So You Want to “Read Deeply?”

I’ve been on a tear lately against all of those people who claim that the internetz are destroying our ability to read books. Because puhlease.

And I started wondering what these people thought they meant when they bemoaned our supposed inability to engage in “deep reading.” What is “deep reading?” Well, here’s how a recent Time article put it (warning: nonsense up ahead)

slow, immersive, rich in sensory detail and emotional and moral complexity — [it] is a distinctive experience, different in kind from the mere decoding of words… A book’s lack of hyperlinks, for example, frees the reader from making decisions — Should I click on this link or not? — allowing her to remain fully immersed in the narrative.

Ok, ok, if people are so concerned about our abandonment of “deep reading,” I have a few helpful suggestions for how to keep this practice going:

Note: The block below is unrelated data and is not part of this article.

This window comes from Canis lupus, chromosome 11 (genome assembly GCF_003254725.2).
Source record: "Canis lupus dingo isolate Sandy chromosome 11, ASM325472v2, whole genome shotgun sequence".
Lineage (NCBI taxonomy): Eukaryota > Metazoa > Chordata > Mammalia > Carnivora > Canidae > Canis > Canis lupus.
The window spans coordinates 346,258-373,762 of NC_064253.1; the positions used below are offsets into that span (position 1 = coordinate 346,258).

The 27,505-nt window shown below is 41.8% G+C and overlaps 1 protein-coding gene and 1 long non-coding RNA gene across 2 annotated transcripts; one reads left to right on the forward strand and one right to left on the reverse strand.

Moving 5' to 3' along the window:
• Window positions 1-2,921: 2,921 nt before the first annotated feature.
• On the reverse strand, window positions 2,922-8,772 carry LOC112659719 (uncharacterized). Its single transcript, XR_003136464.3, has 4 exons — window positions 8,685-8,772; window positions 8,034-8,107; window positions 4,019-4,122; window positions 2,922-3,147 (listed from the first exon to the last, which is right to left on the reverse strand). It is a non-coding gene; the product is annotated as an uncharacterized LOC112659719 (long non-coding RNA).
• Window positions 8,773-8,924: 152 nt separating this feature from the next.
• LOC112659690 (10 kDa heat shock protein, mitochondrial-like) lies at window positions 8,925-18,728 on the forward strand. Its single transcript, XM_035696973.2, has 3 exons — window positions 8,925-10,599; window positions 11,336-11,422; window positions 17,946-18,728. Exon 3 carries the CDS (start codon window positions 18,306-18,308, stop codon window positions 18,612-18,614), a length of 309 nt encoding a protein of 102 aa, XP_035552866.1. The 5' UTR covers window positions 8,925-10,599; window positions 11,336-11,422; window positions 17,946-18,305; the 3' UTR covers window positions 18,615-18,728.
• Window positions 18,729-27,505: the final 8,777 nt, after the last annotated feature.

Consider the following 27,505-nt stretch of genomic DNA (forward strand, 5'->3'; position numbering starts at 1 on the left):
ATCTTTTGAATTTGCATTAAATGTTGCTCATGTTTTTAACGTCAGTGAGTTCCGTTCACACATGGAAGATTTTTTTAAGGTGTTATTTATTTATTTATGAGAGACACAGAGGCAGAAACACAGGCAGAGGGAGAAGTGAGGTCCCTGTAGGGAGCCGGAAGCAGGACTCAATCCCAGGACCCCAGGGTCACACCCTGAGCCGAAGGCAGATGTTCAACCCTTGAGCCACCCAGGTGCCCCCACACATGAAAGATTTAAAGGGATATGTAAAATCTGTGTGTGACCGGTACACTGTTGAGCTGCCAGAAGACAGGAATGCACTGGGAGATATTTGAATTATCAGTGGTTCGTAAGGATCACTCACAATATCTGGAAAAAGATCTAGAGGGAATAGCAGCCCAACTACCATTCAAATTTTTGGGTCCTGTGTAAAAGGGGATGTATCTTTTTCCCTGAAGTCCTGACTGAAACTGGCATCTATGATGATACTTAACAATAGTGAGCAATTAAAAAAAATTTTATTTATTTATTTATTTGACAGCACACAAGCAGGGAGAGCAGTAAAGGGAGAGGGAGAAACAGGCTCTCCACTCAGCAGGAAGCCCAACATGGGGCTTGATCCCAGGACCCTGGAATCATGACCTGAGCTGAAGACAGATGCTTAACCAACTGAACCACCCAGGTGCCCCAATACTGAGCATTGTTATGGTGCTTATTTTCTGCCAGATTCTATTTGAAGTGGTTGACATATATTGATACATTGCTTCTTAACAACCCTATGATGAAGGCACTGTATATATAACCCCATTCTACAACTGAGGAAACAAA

1. read in the deep end of the pool: hey, there aren’t as many distractions because there are usually fewer people there than in the shallow end, right?

2. read far out in the ocean: again, fewer distractions, but watch out for sharks and angry eels and things

3. only listen to audiobooks, all of which are narrated by James Earl Jones: this needs no explanation

4. read your book aloud while a chain-smoking beatnik remarks “that’s deeeep, maaan” after every page

5. read books written by French existentialists

6. read while sitting in the wreck of the Titanic

7. read while you’re being grounded by your parents: because you’re already in deep trouble so why not do some deep reading?!

8. read while taking really deep breaths (if you black out, that’s your problem)

9. read while wearing only deep colors

10. read while listening to Deep Purple